Learn what happened in business in today’s past

 

November 17:

1999: For the first time, more than 1.5 billion shares change hands on the NASDAQ Stock Market in a single day, as the day's total volume hits 1.646 billion. That beats the record set only one day earlier by a full 150 million shares and marks the sixth time in just two weeks that NASDAQ has had one of its ten busiest days ever.

www.nasdaq.com

1995: The Standard & Poor's 500-stock index closes above 600 for the first time, finishing the day at 600.07.

David M. Blitzer, chief investment strategist, Standard & Poor's Corp.

1970: Stanford Research Institute (SRI) scientist Douglas Engelbart obtains U.S. Patent No. 3,541,541 for his "X-Y Position Indicator for a Display System," which we know today as the computer mouse.

http://www.bootstrap.org/chronicle/pix/pix.html; http://www.bootstrap.org/chronicle/chronicle.html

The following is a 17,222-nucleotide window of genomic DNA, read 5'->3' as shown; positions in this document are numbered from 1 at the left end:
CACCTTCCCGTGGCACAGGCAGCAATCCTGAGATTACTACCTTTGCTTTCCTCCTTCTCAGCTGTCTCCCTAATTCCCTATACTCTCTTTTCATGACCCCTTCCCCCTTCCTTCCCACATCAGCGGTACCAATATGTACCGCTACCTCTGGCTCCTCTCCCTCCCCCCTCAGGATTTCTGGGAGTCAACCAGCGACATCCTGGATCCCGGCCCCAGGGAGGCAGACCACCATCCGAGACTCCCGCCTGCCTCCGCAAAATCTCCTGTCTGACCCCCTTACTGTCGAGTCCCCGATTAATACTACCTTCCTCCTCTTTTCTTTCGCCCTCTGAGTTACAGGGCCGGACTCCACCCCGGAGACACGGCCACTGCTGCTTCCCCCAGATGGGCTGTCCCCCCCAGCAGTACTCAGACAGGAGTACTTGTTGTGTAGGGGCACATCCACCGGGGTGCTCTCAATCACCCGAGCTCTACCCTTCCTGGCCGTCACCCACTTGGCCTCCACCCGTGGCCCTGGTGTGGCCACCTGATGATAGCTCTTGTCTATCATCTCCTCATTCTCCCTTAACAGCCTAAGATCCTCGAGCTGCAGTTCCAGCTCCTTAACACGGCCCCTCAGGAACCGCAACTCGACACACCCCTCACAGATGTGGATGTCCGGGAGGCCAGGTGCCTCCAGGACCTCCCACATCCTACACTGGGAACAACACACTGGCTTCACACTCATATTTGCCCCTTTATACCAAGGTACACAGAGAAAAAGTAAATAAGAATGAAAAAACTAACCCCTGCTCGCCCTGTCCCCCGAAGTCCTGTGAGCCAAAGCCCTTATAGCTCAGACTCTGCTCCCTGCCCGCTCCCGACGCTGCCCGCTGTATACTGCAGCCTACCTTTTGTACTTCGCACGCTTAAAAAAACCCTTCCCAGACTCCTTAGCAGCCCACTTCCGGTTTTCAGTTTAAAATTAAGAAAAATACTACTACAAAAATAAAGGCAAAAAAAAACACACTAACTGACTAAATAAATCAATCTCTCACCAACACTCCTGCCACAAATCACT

1929: President Calvin Coolidge declares that America is "entering upon a new era of prosperity." Although Coolidge may not be the first to use the words "new era," his remarks christen the bull market of the 1920s. In this "new era" market, declare many investors, you can't pay too much for a good stock; if you just wait long enough, it will make you rich. That works for a while. Then it stops working -- for more than a quarter of a century.

John Brooks, Once in Golconda: A True Drama of Wall Street, 1920-1938 (Harper & Row, New York, 1969), p. 90; Benjamin Graham and David L. Dodd, Security Analysis (McGraw-Hill, New York, 1934), pp. 307-316.